Let's go back to why people think that a 1 hour interval is too long. The problem with AWR, Statspack and bstat/estat is that they are system-wide reporting tools that capture the difference (or deltas) between the values of various metrics over a given interval. There are at least a couple of problems with that that come to mind.
1) Although a bit of a simplification, almost all of the metrics are system-wide which makes them a poor data source for analysing an individual users performance experience or an individual batch job because systems generally have a mixture of different activities running concurrently. (Benchmarks and load tests are notable exceptions.)
2) Problem 1 becomes worse when you are looking at *all* of the activity that occurred over a given period of time (the AWR Interval), condensed into a single data set or report. The longer the AWR period you report on, the more useless the data becomes. What use is an AWR report covering a one week period? So much has happened during that time and we might only be interested in what was happening at 2:13 am this morning.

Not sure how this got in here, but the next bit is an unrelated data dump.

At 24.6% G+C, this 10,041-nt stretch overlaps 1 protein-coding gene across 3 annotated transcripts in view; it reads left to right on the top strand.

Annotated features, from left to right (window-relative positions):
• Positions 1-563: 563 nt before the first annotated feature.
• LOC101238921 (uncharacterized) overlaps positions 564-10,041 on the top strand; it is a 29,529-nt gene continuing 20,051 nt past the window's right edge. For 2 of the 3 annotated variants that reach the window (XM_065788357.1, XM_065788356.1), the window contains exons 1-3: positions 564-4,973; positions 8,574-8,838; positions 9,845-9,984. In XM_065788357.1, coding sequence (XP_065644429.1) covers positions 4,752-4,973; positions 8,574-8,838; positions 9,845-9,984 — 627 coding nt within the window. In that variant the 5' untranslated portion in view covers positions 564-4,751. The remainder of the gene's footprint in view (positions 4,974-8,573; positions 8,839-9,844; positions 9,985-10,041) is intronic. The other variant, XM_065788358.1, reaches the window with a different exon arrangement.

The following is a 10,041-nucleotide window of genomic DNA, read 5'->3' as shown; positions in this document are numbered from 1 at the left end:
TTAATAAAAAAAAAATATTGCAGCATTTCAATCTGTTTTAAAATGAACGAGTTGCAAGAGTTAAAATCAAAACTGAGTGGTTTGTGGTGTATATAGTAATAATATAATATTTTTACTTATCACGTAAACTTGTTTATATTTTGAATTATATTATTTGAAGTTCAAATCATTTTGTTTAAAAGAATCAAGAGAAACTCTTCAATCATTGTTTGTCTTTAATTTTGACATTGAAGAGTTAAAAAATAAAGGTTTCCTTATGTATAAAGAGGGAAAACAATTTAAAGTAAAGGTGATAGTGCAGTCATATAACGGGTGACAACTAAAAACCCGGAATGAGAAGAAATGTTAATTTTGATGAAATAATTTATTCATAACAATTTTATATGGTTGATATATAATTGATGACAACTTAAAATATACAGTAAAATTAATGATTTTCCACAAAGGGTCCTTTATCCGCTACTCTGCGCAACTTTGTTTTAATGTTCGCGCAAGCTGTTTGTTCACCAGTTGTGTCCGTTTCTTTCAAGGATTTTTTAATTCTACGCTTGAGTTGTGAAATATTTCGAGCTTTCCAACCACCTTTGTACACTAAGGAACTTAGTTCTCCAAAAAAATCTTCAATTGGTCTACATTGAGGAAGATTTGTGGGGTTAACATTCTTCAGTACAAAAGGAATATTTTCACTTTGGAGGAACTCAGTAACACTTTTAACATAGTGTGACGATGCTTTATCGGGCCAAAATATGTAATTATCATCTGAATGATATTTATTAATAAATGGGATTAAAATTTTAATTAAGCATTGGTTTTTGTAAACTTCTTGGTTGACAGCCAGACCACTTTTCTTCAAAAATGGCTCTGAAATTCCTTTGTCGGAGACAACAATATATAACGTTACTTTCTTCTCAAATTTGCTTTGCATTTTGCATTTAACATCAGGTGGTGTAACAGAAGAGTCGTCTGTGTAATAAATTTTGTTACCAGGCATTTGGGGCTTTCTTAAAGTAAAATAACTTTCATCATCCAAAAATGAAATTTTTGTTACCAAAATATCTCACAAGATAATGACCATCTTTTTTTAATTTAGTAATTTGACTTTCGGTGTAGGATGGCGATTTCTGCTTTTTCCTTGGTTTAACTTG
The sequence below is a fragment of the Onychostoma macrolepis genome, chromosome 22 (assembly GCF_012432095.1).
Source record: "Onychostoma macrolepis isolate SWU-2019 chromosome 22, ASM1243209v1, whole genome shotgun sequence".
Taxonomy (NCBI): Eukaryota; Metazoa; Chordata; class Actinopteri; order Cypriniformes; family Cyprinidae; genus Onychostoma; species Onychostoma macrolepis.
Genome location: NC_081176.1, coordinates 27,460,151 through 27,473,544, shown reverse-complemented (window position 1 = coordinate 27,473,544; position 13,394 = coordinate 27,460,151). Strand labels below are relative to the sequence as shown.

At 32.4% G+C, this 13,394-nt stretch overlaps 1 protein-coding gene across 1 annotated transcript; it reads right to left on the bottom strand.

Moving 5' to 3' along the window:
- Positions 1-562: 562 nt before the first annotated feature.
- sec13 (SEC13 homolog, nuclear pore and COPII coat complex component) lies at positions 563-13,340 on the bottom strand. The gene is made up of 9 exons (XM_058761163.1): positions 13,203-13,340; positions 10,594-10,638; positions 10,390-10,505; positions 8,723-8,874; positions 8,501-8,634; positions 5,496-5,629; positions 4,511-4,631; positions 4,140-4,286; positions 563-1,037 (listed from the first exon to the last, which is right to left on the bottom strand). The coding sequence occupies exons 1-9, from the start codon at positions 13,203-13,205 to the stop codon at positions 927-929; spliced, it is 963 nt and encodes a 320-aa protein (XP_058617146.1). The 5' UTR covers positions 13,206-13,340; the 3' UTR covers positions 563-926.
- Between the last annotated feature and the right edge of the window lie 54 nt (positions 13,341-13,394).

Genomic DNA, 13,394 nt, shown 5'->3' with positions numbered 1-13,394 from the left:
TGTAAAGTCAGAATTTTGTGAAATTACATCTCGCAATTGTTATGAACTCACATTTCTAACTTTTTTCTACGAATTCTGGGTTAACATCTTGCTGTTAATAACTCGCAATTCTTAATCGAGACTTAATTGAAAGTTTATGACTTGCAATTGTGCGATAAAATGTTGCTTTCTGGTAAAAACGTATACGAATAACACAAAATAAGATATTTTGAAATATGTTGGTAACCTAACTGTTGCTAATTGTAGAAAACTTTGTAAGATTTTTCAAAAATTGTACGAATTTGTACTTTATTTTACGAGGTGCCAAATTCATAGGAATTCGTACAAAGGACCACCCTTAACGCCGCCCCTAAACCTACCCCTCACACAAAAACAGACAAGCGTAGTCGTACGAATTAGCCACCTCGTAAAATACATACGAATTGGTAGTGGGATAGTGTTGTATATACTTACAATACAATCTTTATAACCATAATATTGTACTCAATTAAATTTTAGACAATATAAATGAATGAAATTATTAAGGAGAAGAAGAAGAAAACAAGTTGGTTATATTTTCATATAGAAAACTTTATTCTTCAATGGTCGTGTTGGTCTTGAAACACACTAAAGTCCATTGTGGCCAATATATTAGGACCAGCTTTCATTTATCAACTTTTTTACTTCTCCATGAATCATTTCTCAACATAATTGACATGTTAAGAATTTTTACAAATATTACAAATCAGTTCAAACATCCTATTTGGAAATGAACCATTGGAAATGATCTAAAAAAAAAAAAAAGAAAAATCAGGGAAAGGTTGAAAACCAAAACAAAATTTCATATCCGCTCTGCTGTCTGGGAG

In other words, AWR reports combine a wide activity scope (everything on the system) with a wide time scope (hours or days if generated without thought). Intelligent performance folks reduce the impact of the latter problem by narrowing the time scope and reducing the snapshot interval so that if a problem has just happened or is happening right now, they can focus on the right 15 minutes of activity1.
Which makes complete sense in the Statspack world they grew up in, but makes a lot less sense since Oracle 10g was released in 2004! These days there are probably better tools for what you're trying to achieve.
But, as this post is already getting pretty long, I'll leave that for Part 2.